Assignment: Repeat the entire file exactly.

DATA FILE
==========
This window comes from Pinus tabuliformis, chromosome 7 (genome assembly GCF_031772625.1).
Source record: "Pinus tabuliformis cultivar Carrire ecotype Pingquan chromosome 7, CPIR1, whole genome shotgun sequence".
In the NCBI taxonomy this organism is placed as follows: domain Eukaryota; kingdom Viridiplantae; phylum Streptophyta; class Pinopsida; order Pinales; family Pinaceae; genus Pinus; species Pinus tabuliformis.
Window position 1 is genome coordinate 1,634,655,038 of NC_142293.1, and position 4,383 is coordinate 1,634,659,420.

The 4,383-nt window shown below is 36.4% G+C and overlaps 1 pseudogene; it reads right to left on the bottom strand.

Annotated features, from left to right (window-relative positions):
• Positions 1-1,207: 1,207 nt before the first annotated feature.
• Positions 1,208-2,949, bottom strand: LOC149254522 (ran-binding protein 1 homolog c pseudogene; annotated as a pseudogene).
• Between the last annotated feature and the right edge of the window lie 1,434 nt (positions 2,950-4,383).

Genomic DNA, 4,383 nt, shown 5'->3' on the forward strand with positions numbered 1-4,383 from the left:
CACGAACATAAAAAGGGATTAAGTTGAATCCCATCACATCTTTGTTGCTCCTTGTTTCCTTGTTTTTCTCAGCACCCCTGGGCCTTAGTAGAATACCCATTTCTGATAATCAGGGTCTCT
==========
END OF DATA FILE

This window comes from Pinus tabuliformis, chromosome 7 (genome assembly GCF_031772625.1).
Source record: "Pinus tabuliformis cultivar Carrire ecotype Pingquan chromosome 7, CPIR1, whole genome shotgun sequence".
In the NCBI taxonomy this organism is placed as follows: domain Eukaryota; kingdom Viridiplantae; phylum Streptophyta; class Pinopsida; order Pinales; family Pinaceae; genus Pinus; species Pinus tabuliformis.
Window position 1 is genome coordinate 1,634,655,038 of NC_142293.1, and position 4,383 is coordinate 1,634,659,420.

The 4,383-nt window shown below is 36.4% G+C and overlaps 1 pseudogene; it reads right to left on the bottom strand.

Annotated features, from left to right (window-relative positions):
• Positions 1-1,207: 1,207 nt before the first annotated feature.
• Positions 1,208-2,949, bottom strand: LOC149254522 (ran-binding protein 1 homolog c pseudogene; annotated as a pseudogene).
• Between the last annotated feature and the right edge of the window lie 1,434 nt (positions 2,950-4,383).

Genomic DNA, 4,383 nt, shown 5'->3' on the forward strand with positions numbered 1-4,383 from the left:
CACGAACATAAAAAGGGATTAAGTTGAATCCCATCACATCTTTGTTGCTCCTTGTTTCCTTGTTTTTCTCAGCACCCCTGGGCCTTAGTAGAATACCCATTTCTGATAATCAGGGTCTCT